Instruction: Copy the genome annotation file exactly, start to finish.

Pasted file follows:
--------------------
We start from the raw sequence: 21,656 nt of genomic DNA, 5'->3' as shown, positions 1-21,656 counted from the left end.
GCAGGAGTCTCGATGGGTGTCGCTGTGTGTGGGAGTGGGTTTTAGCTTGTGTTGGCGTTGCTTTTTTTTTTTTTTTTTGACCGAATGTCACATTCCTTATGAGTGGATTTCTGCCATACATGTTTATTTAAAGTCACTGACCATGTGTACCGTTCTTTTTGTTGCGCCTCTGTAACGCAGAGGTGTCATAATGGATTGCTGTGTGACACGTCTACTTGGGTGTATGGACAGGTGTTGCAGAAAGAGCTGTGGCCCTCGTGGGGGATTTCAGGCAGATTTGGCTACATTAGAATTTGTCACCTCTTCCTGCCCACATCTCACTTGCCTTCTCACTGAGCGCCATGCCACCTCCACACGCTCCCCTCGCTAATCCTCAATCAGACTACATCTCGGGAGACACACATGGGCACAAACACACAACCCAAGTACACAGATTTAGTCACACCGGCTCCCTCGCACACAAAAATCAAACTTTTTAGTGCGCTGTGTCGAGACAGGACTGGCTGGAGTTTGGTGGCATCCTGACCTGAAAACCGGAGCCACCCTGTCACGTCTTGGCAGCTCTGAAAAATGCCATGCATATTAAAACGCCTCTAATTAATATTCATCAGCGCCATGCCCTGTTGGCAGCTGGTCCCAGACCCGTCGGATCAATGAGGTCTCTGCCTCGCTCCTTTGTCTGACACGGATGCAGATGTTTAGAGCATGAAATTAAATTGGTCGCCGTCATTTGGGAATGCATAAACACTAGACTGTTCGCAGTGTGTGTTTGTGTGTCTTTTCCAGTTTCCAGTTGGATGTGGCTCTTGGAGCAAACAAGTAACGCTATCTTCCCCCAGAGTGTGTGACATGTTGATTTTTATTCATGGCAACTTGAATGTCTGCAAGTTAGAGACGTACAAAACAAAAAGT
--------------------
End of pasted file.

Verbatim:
We start from the raw sequence: 21,656 nt of genomic DNA, 5'->3' as shown, positions 1-21,656 counted from the left end.
GCAGGAGTCTCGATGGGTGTCGCTGTGTGTGGGAGTGGGTTTTAGCTTGTGTTGGCGTTGCTTTTTTTTTTTTTTTTTGACCGAATGTCACATTCCTTATGAGTGGATTTCTGCCATACATGTTTATTTAAAGTCACTGACCATGTGTACCGTTCTTTTTGTTGCGCCTCTGTAACGCAGAGGTGTCATAATGGATTGCTGTGTGACACGTCTACTTGGGTGTATGGACAGGTGTTGCAGAAAGAGCTGTGGCCCTCGTGGGGGATTTCAGGCAGATTTGGCTACATTAGAATTTGTCACCTCTTCCTGCCCACATCTCACTTGCCTTCTCACTGAGCGCCATGCCACCTCCACACGCTCCCCTCGCTAATCCTCAATCAGACTACATCTCGGGAGACACACATGGGCACAAACACACAACCCAAGTACACAGATTTAGTCACACCGGCTCCCTCGCACACAAAAATCAAACTTTTTAGTGCGCTGTGTCGAGACAGGACTGGCTGGAGTTTGGTGGCATCCTGACCTGAAAACCGGAGCCACCCTGTCACGTCTTGGCAGCTCTGAAAAATGCCATGCATATTAAAACGCCTCTAATTAATATTCATCAGCGCCATGCCCTGTTGGCAGCTGGTCCCAGACCCGTCGGATCAATGAGGTCTCTGCCTCGCTCCTTTGTCTGACACGGATGCAGATGTTTAGAGCATGAAATTAAATTGGTCGCCGTCATTTGGGAATGCATAAACACTAGACTGTTCGCAGTGTGTGTTTGTGTGTCTTTTCCAGTTTCCAGTTGGATGTGGCTCTTGGAGCAAACAAGTAACGCTATCTTCCCCCAGAGTGTGTGACATGTTGATTTTTATTCATGGCAACTTGAATGTCTGCAAGTTAGAGACGTACAAAACAAAAAGT